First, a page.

Ingredients in squashes and cordials have evolved over the years. A traditional cordial contains three ingredients: sugar, juice or plant extract and some water. Usually it can contain an acidifier such as citric acid or in very old-fashioned cordials lemon juice, or even spices such as cinnamon or cloves. Recreations of these traditional preparations often contain a preservative especially sulphur dioxide, although sugar alone will keep it fresh for quite a long time. Modern squash drinks are generally more complex and sugar free squash even more so; the ingredients are usually water, sweetener such as aspartame or sodium saccharin, juice in a low quantity (typically 5-10 percent), large quantities of flavouring, preservatives and sometimes a colour such as anthocyanin. In the middle are ordinary squashes, which contain sugar, water, a larger amount of juice, preservatives, colouring such as anthocyanin and often a small amount of flavouring. Although colours such as Allura Red AC and Sunset Yellow FCF are occasionally used in squash, most modern British companies are gradually aiming to use natural colours such as beta carotene or anthocyanins, and natural flavourings.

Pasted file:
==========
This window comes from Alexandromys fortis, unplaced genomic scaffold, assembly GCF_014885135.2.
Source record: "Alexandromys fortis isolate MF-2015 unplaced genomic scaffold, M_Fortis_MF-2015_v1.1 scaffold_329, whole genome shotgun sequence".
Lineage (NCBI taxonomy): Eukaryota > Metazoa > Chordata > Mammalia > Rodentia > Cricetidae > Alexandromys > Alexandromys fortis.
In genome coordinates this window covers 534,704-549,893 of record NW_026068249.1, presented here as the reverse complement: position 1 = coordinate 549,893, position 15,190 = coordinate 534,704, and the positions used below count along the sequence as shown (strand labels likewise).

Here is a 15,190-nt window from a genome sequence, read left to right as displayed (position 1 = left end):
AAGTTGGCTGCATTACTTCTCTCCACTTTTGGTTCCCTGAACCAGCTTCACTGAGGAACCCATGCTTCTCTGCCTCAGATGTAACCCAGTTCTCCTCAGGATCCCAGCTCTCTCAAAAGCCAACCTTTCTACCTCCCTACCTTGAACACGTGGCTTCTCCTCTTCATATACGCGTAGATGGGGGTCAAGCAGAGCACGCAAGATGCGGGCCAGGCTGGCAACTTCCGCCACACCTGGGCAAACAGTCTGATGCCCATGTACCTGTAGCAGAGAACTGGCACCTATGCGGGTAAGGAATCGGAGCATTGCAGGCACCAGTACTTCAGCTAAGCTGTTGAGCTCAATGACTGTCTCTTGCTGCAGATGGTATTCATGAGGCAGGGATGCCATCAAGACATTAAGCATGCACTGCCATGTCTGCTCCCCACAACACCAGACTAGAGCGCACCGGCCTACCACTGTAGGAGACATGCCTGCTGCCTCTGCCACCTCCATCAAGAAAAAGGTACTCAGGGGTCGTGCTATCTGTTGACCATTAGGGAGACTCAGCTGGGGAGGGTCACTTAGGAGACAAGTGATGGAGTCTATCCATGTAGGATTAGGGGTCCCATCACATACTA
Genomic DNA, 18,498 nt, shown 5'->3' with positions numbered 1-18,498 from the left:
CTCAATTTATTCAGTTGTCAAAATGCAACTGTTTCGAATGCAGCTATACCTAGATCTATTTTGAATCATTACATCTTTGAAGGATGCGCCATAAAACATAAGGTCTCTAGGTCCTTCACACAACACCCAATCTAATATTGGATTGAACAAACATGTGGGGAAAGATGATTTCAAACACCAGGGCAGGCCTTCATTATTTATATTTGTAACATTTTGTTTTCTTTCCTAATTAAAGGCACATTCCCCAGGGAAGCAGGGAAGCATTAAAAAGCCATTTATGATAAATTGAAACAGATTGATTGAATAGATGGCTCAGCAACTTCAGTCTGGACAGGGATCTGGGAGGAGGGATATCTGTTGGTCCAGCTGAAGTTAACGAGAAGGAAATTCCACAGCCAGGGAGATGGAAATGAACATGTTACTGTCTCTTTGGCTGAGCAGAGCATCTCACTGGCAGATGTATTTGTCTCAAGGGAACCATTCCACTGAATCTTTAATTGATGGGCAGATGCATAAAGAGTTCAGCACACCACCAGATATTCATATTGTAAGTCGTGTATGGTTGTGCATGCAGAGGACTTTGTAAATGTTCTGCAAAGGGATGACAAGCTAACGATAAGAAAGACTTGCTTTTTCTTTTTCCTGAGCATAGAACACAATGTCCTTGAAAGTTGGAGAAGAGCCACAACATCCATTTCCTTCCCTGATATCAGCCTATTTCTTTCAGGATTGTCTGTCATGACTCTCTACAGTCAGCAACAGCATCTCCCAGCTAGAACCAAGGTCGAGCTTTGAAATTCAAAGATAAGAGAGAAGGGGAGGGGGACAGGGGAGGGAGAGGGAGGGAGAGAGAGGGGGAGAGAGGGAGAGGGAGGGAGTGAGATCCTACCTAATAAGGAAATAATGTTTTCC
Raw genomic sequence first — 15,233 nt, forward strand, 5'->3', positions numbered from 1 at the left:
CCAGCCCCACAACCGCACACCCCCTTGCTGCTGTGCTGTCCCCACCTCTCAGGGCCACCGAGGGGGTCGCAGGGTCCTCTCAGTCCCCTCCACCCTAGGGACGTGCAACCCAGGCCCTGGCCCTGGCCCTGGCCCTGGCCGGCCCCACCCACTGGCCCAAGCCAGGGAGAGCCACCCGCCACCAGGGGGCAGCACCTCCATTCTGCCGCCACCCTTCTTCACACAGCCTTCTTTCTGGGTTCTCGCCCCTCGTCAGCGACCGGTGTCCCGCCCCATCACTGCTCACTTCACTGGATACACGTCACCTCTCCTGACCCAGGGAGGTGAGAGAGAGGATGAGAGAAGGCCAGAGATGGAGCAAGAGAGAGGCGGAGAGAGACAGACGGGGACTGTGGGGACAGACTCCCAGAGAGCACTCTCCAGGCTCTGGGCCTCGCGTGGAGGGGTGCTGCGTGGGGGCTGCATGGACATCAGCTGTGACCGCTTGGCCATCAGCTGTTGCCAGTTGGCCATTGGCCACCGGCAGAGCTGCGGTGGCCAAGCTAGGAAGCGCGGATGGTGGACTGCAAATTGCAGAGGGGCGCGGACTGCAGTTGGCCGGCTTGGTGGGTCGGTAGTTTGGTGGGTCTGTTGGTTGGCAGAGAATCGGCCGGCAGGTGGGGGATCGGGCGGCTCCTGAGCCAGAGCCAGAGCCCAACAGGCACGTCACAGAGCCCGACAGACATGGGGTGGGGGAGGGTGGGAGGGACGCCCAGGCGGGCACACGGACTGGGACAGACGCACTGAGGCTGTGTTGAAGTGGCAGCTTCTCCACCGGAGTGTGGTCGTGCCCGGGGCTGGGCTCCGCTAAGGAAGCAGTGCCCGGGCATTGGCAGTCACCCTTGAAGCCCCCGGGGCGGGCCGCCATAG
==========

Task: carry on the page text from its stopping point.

Flavourings

Traditional squashes may be flavoured with elderflowers, lemon, pomegranate, apple, strawberry, chokeberry (often with spices such as cinnamon or cloves added), orange, pear, or raspberry.

Modern squashes usually have simpler flavours, such as orange, apple, summer fruit (mixed berries), blackcurrant, apple and blackcurrant, peach, pineapple, mango, lime, or lemon.

Terminology